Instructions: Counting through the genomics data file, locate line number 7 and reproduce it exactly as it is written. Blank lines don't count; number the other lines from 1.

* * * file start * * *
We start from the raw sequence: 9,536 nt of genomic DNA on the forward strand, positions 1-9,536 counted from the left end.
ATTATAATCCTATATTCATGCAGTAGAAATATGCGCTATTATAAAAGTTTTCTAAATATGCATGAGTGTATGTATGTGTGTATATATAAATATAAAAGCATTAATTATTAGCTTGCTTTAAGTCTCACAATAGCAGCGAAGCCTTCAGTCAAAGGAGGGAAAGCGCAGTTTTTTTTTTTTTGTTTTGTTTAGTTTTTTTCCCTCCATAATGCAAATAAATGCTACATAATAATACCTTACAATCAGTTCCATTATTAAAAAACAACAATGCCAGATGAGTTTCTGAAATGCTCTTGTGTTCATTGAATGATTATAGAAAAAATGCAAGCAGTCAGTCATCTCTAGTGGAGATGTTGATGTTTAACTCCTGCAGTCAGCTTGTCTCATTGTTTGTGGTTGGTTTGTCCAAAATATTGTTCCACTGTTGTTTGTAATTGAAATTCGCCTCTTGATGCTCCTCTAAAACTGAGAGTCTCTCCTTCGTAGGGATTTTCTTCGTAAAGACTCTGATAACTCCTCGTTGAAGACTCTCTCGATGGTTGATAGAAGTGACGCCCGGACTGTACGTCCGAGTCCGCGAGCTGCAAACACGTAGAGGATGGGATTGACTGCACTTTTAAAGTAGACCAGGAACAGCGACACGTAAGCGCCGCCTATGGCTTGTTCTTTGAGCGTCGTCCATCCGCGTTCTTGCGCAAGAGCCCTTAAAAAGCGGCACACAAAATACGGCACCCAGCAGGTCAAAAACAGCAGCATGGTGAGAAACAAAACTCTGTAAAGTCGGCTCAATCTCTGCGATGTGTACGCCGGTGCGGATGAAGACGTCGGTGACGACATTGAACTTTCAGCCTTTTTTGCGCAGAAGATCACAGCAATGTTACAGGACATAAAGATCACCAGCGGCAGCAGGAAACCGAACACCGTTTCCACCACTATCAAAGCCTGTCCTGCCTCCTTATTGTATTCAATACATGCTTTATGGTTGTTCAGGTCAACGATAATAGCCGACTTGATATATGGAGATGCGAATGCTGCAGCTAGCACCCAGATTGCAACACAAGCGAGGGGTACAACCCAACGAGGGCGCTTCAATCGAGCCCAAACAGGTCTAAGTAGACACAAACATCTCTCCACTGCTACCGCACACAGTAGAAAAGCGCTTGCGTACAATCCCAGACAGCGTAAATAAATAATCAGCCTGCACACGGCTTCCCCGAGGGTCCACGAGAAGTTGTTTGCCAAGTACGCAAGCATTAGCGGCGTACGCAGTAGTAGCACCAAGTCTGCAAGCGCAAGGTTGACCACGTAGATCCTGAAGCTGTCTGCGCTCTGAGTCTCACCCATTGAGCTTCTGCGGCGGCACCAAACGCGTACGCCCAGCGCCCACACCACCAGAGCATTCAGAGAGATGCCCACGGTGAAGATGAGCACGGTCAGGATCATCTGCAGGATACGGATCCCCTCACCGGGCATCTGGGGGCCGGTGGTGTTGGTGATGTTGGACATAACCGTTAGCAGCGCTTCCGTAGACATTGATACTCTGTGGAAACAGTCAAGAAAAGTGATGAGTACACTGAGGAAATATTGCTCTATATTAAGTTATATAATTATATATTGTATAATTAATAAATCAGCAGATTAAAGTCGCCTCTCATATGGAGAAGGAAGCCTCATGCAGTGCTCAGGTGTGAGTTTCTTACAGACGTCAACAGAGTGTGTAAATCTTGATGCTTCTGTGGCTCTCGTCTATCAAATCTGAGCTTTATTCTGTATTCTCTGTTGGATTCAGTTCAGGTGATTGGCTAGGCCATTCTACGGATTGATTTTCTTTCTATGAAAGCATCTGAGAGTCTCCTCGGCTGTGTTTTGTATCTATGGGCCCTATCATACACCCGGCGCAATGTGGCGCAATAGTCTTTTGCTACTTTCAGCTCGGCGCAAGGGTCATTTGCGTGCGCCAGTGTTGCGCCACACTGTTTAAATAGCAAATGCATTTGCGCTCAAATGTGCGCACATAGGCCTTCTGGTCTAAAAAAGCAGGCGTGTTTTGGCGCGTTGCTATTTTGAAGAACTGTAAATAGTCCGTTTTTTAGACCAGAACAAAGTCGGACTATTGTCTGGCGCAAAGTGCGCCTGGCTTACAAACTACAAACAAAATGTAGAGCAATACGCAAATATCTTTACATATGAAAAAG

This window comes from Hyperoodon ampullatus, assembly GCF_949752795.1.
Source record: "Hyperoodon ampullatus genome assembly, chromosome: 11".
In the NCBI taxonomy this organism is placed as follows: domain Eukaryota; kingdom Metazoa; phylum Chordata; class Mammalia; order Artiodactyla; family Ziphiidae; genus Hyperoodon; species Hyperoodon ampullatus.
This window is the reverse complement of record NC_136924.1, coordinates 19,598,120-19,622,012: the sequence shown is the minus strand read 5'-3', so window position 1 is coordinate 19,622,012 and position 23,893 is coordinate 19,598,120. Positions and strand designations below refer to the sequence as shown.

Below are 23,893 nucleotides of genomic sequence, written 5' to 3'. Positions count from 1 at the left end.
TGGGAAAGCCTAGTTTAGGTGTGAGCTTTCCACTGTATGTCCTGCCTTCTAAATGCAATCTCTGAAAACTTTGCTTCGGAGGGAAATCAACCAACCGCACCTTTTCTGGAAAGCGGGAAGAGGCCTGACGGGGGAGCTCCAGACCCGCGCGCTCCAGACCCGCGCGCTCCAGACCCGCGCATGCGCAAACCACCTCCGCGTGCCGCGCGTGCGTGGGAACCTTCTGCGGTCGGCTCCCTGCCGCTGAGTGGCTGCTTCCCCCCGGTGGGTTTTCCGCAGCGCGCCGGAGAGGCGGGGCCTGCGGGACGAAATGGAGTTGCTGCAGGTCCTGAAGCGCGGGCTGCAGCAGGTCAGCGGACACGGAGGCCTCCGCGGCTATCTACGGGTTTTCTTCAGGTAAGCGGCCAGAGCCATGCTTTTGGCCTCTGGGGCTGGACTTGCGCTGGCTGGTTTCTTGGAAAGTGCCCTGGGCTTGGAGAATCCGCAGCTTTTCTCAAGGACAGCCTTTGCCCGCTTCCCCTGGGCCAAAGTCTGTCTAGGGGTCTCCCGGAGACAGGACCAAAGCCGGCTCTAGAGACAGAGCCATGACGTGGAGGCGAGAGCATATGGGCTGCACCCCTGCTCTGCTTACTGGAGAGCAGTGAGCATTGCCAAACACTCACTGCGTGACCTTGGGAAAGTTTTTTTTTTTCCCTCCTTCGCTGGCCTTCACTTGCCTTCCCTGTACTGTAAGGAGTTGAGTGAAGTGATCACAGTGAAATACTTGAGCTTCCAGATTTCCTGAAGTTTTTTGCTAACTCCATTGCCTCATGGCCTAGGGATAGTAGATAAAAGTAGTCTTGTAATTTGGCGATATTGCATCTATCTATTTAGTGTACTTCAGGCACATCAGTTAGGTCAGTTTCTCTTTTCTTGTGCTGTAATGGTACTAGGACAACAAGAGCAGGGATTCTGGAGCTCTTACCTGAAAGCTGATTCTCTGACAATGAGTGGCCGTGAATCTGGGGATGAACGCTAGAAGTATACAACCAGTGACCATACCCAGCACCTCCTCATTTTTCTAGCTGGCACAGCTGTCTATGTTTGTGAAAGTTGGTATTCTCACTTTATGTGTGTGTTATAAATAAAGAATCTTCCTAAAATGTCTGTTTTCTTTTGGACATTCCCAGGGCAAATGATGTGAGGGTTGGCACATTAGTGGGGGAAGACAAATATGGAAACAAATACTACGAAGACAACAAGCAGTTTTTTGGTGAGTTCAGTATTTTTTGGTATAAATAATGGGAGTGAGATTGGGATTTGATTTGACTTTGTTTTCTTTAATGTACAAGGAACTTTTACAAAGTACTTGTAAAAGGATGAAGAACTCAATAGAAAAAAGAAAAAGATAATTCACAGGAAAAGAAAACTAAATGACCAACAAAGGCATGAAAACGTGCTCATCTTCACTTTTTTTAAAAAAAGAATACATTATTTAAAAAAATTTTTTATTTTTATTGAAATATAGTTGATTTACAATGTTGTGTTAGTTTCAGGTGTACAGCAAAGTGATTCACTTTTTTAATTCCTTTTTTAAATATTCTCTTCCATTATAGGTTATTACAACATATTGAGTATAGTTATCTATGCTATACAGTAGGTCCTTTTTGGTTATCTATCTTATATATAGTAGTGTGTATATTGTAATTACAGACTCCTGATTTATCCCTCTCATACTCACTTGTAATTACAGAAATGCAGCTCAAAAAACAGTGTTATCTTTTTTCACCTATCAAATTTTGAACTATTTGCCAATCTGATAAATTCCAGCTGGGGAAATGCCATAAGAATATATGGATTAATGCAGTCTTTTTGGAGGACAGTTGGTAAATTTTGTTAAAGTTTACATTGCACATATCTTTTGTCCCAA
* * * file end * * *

Below are 23,893 nucleotides of genomic sequence, written 5' to 3'. Positions count from 1 at the left end.